English form of the Greek name Iason, the leader of the Argonauts in classical mythology. The sorceress Medea fell in love with him and helped him obtain a Golden Fleece, but Jason fell in love with another woman and deserted Medea. Medea took her revenge by killing her rival, but Jason himself survived to old age.
From French Stéphanie, a variant of Stephana, which was in use among early Christians as a feminine form of Stephanus or Stephen (garland, crown).
From Geoffrey, of Germanic origin. Notable bearers include the poet Geoffrey Chaucer (1340-1400) and the chronicler Geoffrey of Monmouth (1155). Some say it’s a variant of Godfrey; others say it comes from gawia “territory,” walah “stranger,” or gisil “pledge.”
Biblical name. The Hebrew root occurs in the Bible only in the vocabulary word marbek “cattle stall,” and its connection with the name is doubtful. In any case, Rebecca was Aramean, and the name probably has a source in Aramaic.
A short form of any of the names beginning with gar “spear.” One notable bearer was the American industrialist Elbert Henry Gary (1846-1927), who gave his name to the steel town of Gary, Indiana.
From the phrase “I am the rose of Sharon, and the lily of the valleys” (Song of Solomon 2:1). The plant name “rose of Sharon” is used for a shrub of the genus Hypericum with yellow flowers, and also for a species of hibiscus.
From the Irish surname, Gaelic Ó Riain “descendant of Rian.” It began as a boy’s name but is also now well established in North America as a girl’s name.
From Greek Kynthia, an epithet applied to the goddess Artemis, who was supposed to have been born on Mount Kynthos. Cynthia was later used by the Roman poet Propertius as the name of the woman to whom he addressed his love poetry.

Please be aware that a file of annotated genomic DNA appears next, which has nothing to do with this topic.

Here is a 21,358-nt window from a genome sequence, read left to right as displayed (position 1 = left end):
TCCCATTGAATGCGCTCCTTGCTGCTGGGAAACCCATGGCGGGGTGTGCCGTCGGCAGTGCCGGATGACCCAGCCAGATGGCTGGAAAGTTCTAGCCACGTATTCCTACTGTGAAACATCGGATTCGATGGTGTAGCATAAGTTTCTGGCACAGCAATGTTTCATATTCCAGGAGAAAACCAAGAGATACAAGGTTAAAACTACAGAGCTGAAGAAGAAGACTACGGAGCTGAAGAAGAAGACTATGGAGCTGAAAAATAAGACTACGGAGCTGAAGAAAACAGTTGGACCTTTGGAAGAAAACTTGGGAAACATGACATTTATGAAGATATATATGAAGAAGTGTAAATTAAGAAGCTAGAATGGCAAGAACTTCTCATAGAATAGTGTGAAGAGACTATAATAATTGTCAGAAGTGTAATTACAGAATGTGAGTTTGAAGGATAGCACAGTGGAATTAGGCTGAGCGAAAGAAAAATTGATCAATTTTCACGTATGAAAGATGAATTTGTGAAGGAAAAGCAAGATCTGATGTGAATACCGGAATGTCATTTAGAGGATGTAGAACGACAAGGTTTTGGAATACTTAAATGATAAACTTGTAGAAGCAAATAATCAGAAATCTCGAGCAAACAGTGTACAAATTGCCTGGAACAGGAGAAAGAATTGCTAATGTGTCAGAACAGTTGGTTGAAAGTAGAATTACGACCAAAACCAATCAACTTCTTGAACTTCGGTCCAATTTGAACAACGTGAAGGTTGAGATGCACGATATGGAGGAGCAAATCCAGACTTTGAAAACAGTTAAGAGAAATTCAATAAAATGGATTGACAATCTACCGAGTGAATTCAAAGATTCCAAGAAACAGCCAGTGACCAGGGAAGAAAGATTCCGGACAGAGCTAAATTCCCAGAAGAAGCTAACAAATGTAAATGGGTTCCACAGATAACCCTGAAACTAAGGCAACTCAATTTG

Form of the post-classical Greek personal name Nikolaos, derived from nikē “victory” + laos “people.” The spelling with -ch- first occurred as early as the 12th century.
Irish origin; traditional Anglicized form of Caitlin.
Norse origin, from ei “ever, always” (or einn “one, alone”) + ríkr “ruler.” It was introduced into Britain by Scandinavian settlers before the Norman Conquest.
Biblical name of a Moabite woman who left her people to be with her mother-in-lawi. It was used among the Puritans in England, partly because of its association with the English vocabulary word ruth meaning “compassion.”
According to Genesis, Jacob was the cunning younger twin of Esau who persuaded his brother to part with his inheritance in exchange for a bowl of soup. The derivation is described as being from Hebrew akev “heel” and to have meant “heel grabber.”
From Hebrew: “God has favoured me.”
The name of the first Christian martyr whose feast is accordingly celebrated next after Christ’s own (26 December). His name is derived from the Greek word stephanos “garland, crown.”
From Old English scīr “county, shire” or scīr “bright” + lēah “wood, clearing.” It was given by Charlotte Brontë to the heroine of her novel Shirley (1849). This literary influence fixed it firmly as a girl’s name.
Biblical name meaning “God has given.” The name is often taken as symbolic of steadfast friendship and loyalty.
Anglicized form of Old French Amee “beloved.” It may have had a different, pre-Roman, origin in classical mythology as the name of the mother of the Roman people.
A feminine form of the boy’s name Angelus, or Angel. The older form Angelis has been completely superseded by Angela.
German name meaning “free,” “trustworthy,” or “Frankish.”
It was bestowed on the first American child of English parentage, born at Roanoke, Virginia, in 1587 and has since remained in constant, if modest, use.
Originally a name for a member of the Gaelic-speaking people who came to Scotland from Ireland.
Probably a short form of names derived from Old Norse brand “sword.” Its popularity in Gaelic-speaking countries has no doubt been influenced by its similarity to Brendan.